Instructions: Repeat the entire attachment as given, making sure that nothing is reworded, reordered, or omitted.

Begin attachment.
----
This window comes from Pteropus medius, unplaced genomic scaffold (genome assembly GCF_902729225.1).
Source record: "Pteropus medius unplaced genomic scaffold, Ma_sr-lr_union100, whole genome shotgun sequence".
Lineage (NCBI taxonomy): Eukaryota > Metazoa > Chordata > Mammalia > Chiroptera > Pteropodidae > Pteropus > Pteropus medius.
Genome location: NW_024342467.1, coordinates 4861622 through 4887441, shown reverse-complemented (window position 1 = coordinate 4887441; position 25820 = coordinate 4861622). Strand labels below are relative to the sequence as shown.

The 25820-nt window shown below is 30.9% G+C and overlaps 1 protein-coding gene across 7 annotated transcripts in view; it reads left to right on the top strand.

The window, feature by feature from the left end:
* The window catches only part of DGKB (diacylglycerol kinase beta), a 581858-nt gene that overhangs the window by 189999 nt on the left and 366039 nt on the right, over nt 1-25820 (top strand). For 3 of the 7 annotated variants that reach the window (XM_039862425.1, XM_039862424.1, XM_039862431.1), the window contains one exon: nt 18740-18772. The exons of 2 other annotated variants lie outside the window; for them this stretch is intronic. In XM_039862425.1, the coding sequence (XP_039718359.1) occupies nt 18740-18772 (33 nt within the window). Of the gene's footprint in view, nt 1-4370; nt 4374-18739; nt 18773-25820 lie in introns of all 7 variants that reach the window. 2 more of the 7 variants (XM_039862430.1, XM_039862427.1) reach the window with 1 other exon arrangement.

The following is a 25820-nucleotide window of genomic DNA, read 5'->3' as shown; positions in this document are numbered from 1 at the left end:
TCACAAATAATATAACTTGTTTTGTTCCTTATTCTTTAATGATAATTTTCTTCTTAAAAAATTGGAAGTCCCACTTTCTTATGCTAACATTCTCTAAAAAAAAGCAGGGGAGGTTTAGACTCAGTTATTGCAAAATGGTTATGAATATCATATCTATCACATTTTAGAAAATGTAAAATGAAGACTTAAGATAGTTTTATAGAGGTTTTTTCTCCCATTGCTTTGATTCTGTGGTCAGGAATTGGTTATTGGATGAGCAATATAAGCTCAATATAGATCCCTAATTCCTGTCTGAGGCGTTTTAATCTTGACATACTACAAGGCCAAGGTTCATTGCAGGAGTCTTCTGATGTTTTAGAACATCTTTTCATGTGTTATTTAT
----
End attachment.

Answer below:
This window comes from Pteropus medius, unplaced genomic scaffold (genome assembly GCF_902729225.1).
Source record: "Pteropus medius unplaced genomic scaffold, Ma_sr-lr_union100, whole genome shotgun sequence".
Lineage (NCBI taxonomy): Eukaryota > Metazoa > Chordata > Mammalia > Chiroptera > Pteropodidae > Pteropus > Pteropus medius.
Genome location: NW_024342467.1, coordinates 4861622 through 4887441, shown reverse-complemented (window position 1 = coordinate 4887441; position 25820 = coordinate 4861622). Strand labels below are relative to the sequence as shown.

The 25820-nt window shown below is 30.9% G+C and overlaps 1 protein-coding gene across 7 annotated transcripts in view; it reads left to right on the top strand.

The window, feature by feature from the left end:
* The window catches only part of DGKB (diacylglycerol kinase beta), a 581858-nt gene that overhangs the window by 189999 nt on the left and 366039 nt on the right, over nt 1-25820 (top strand). For 3 of the 7 annotated variants that reach the window (XM_039862425.1, XM_039862424.1, XM_039862431.1), the window contains one exon: nt 18740-18772. The exons of 2 other annotated variants lie outside the window; for them this stretch is intronic. In XM_039862425.1, the coding sequence (XP_039718359.1) occupies nt 18740-18772 (33 nt within the window). Of the gene's footprint in view, nt 1-4370; nt 4374-18739; nt 18773-25820 lie in introns of all 7 variants that reach the window. 2 more of the 7 variants (XM_039862430.1, XM_039862427.1) reach the window with 1 other exon arrangement.

The following is a 25820-nucleotide window of genomic DNA, read 5'->3' as shown; positions in this document are numbered from 1 at the left end:
TCACAAATAATATAACTTGTTTTGTTCCTTATTCTTTAATGATAATTTTCTTCTTAAAAAATTGGAAGTCCCACTTTCTTATGCTAACATTCTCTAAAAAAAAGCAGGGGAGGTTTAGACTCAGTTATTGCAAAATGGTTATGAATATCATATCTATCACATTTTAGAAAATGTAAAATGAAGACTTAAGATAGTTTTATAGAGGTTTTTTCTCCCATTGCTTTGATTCTGTGGTCAGGAATTGGTTATTGGATGAGCAATATAAGCTCAATATAGATCCCTAATTCCTGTCTGAGGCGTTTTAATCTTGACATACTACAAGGCCAAGGTTCATTGCAGGAGTCTTCTGATGTTTTAGAACATCTTTTCATGTGTTATTTAT